It stays very, very comfortable to move around. And even if you're bumping into it accidentally, it's not going to burn you quite as much as some more traditional steam wands would. In addition to that new pro-touch wand, we actually have new steam valves and this is going to be more for the technicians out there. But we have shut-off valves for each steam wand at the steam boiler and these steam valve assemblies actually pull straight out so you can service them without taking the machine down. You can pull the whole valve assembly out, change out your o-rings, lubricate things, put it back in, lock it in place, and basically just a few minutes, you have rebuilt your steam valve without having to take down the whole machine and then interrupt service. So, very, very convenient way to keep that maintained and operating at its best. Now let's pull a shot and just walk through what it's like. I actually have two different modes set up on each group. I have mass mode over here on my right and I have brew ratio on the left. I'm going to pull a shot in mass mode first just to demonstrate what that's like.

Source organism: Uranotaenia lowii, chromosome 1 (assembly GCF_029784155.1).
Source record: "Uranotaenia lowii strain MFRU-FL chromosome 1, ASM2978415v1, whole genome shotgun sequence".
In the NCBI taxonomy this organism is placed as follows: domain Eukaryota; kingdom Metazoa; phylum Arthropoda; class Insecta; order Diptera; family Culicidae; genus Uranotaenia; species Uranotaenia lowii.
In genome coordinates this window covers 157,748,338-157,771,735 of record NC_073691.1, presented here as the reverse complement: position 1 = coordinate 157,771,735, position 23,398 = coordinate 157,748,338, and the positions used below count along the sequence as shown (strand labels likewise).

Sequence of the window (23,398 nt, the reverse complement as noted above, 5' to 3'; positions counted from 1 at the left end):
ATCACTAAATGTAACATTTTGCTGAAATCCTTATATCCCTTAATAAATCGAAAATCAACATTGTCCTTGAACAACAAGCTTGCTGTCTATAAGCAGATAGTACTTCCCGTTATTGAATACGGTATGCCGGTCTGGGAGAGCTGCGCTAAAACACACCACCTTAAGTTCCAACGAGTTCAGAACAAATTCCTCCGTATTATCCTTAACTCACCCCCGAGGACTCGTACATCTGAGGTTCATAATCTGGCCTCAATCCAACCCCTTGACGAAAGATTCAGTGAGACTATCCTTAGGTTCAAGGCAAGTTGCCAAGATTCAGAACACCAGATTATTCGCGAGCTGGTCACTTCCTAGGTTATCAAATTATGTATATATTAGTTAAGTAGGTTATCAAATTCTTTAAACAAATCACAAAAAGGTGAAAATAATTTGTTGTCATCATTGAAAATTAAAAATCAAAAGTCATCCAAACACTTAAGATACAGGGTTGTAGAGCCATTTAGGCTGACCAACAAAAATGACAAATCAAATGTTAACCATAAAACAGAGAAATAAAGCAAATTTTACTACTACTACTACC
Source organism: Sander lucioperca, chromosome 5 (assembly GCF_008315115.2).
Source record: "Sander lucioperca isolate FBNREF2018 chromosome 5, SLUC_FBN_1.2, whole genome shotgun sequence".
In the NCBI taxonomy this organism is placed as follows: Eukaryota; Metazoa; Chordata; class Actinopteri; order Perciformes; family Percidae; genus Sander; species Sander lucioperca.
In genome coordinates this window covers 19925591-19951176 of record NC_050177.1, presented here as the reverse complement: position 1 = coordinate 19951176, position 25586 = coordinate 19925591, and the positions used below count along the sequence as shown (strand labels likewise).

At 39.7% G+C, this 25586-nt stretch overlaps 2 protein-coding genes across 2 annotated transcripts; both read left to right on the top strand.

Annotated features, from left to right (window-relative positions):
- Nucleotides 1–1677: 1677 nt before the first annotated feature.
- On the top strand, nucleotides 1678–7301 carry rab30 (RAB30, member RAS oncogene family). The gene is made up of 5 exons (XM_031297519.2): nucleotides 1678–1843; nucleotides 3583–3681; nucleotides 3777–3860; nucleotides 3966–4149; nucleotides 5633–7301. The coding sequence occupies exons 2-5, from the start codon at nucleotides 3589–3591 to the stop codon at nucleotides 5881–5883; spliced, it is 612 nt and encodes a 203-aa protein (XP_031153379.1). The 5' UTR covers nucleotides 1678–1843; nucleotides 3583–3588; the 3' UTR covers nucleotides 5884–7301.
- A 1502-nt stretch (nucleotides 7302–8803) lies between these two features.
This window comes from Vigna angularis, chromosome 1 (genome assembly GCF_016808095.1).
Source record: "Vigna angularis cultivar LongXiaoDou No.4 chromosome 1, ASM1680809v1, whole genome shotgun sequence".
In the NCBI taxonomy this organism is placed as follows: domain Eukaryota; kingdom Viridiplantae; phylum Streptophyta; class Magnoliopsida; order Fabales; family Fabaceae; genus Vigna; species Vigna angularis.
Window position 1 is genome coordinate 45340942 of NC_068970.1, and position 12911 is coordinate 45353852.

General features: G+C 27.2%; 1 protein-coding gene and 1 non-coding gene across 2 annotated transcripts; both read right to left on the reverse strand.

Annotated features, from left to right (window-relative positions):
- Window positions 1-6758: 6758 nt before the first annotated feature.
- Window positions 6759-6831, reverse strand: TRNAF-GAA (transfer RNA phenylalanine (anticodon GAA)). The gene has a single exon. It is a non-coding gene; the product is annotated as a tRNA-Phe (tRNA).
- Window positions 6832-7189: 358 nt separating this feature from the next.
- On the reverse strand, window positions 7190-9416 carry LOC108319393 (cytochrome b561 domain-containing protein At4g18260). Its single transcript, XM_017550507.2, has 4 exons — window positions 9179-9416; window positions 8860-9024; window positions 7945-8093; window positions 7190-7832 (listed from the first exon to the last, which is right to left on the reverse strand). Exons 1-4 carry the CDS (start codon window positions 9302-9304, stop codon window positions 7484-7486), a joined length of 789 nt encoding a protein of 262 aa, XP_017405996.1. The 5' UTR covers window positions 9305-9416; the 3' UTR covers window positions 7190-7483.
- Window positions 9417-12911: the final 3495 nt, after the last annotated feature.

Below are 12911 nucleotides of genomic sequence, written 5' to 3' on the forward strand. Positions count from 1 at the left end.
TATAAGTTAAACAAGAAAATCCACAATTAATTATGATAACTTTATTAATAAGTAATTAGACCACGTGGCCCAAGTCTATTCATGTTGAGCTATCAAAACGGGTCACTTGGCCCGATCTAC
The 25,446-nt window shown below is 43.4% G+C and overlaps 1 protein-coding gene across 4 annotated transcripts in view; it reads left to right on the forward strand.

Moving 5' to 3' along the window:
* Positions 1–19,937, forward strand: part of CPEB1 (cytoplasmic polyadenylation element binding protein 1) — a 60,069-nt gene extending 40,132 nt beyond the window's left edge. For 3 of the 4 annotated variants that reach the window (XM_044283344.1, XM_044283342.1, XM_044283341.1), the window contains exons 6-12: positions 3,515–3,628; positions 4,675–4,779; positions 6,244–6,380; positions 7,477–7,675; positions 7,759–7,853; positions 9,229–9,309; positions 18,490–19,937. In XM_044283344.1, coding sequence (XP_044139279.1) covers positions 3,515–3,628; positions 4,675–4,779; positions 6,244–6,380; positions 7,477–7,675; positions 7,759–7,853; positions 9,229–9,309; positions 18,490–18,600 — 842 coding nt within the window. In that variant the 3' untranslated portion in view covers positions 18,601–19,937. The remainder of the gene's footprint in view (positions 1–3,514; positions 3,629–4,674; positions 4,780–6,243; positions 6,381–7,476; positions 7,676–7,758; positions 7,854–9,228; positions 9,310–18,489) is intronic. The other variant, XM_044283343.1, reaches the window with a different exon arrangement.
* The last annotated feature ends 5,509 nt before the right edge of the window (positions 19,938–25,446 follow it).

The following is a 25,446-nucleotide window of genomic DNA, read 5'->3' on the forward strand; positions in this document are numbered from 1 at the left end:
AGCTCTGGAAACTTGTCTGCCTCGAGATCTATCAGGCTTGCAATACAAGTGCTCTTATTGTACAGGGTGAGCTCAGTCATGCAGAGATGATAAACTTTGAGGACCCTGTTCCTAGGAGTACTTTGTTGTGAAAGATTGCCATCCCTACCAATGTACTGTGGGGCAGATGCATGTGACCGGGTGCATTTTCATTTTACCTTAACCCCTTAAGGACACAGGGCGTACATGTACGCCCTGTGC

Now mass mode just means that my programmed doses are for achieving a certain mass in the cup on the scale. I am actually going to weigh my dry dose here, which I don't have to do when using the brew ratio mode. So I've got about 19 and 1/2 grams of coffee in the basket and I'm looking for about 45 in the cup. So one quick thing to note for either brew ratio or mass mode is that you probably want to have a receptacle cup or shot glass or something on the weighing platform before you start your shot. And that is just because there's a taring period. You can actually adjust that in the settings. But the first two to three seconds are usually the tare period, where the scale is registering what the weight is of the cup or shot glass already on the platform and then zeroing it out to prepare for the beverage. It is best, in our experience, to have something on that platform before the shot starts because sometimes you might be maybe a gram off or so when you put something down during that tare period. It's possible that that can be improved over time, but at least in our experience, it's best to just have something there before you start that shot. Now you'll see that the machine automatically weighed out my shot, I'm at 46.2 grams. My target was 45.